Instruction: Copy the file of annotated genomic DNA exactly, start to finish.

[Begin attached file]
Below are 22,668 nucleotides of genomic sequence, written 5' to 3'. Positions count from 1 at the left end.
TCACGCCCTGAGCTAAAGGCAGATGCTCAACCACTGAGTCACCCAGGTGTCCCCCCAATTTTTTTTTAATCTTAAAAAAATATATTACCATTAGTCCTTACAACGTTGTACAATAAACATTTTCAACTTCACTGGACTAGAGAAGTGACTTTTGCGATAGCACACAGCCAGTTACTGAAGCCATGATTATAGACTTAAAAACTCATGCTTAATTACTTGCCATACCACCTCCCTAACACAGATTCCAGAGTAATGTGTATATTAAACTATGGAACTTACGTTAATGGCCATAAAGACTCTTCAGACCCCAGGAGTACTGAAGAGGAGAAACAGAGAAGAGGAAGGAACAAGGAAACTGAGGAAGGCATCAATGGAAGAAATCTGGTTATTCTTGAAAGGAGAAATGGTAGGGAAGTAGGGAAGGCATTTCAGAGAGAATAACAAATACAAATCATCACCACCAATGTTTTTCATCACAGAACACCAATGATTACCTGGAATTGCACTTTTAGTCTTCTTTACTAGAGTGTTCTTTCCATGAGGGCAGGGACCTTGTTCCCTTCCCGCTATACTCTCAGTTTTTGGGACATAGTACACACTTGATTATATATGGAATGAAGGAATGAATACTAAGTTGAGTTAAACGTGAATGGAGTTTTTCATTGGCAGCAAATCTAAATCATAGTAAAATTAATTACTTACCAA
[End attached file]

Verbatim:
Below are 22,668 nucleotides of genomic sequence, written 5' to 3'. Positions count from 1 at the left end.
TCACGCCCTGAGCTAAAGGCAGATGCTCAACCACTGAGTCACCCAGGTGTCCCCCCAATTTTTTTTTAATCTTAAAAAAATATATTACCATTAGTCCTTACAACGTTGTACAATAAACATTTTCAACTTCACTGGACTAGAGAAGTGACTTTTGCGATAGCACACAGCCAGTTACTGAAGCCATGATTATAGACTTAAAAACTCATGCTTAATTACTTGCCATACCACCTCCCTAACACAGATTCCAGAGTAATGTGTATATTAAACTATGGAACTTACGTTAATGGCCATAAAGACTCTTCAGACCCCAGGAGTACTGAAGAGGAGAAACAGAGAAGAGGAAGGAACAAGGAAACTGAGGAAGGCATCAATGGAAGAAATCTGGTTATTCTTGAAAGGAGAAATGGTAGGGAAGTAGGGAAGGCATTTCAGAGAGAATAACAAATACAAATCATCACCACCAATGTTTTTCATCACAGAACACCAATGATTACCTGGAATTGCACTTTTAGTCTTCTTTACTAGAGTGTTCTTTCCATGAGGGCAGGGACCTTGTTCCCTTCCCGCTATACTCTCAGTTTTTGGGACATAGTACACACTTGATTATATATGGAATGAAGGAATGAATACTAAGTTGAGTTAAACGTGAATGGAGTTTTTCATTGGCAGCAAATCTAAATCATAGTAAAATTAATTACTTACCAA